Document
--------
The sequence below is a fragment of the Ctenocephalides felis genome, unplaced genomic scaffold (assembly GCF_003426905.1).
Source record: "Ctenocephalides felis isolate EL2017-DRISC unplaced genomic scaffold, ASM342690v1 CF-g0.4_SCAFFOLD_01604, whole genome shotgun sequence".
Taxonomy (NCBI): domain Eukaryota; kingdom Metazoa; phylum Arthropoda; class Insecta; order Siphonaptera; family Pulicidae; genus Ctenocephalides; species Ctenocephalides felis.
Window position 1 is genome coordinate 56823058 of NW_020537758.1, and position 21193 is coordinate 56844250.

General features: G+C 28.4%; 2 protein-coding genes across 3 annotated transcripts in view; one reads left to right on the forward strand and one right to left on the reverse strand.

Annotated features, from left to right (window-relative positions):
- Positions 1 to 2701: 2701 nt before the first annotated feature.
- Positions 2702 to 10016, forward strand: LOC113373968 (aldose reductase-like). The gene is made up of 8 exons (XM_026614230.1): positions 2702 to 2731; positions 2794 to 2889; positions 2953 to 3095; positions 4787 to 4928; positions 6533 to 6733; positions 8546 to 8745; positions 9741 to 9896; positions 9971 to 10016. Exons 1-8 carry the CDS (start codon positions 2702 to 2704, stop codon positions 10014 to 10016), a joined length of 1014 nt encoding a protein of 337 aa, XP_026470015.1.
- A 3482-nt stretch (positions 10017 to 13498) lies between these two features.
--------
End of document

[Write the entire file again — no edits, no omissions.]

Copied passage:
The sequence below is a fragment of the Ctenocephalides felis genome, unplaced genomic scaffold (assembly GCF_003426905.1).
Source record: "Ctenocephalides felis isolate EL2017-DRISC unplaced genomic scaffold, ASM342690v1 CF-g0.4_SCAFFOLD_01604, whole genome shotgun sequence".
Taxonomy (NCBI): domain Eukaryota; kingdom Metazoa; phylum Arthropoda; class Insecta; order Siphonaptera; family Pulicidae; genus Ctenocephalides; species Ctenocephalides felis.
Window position 1 is genome coordinate 56823058 of NW_020537758.1, and position 21193 is coordinate 56844250.

General features: G+C 28.4%; 2 protein-coding genes across 3 annotated transcripts in view; one reads left to right on the forward strand and one right to left on the reverse strand.

Annotated features, from left to right (window-relative positions):
- Positions 1 to 2701: 2701 nt before the first annotated feature.
- Positions 2702 to 10016, forward strand: LOC113373968 (aldose reductase-like). The gene is made up of 8 exons (XM_026614230.1): positions 2702 to 2731; positions 2794 to 2889; positions 2953 to 3095; positions 4787 to 4928; positions 6533 to 6733; positions 8546 to 8745; positions 9741 to 9896; positions 9971 to 10016. Exons 1-8 carry the CDS (start codon positions 2702 to 2704, stop codon positions 10014 to 10016), a joined length of 1014 nt encoding a protein of 337 aa, XP_026470015.1.
- A 3482-nt stretch (positions 10017 to 13498) lies between these two features.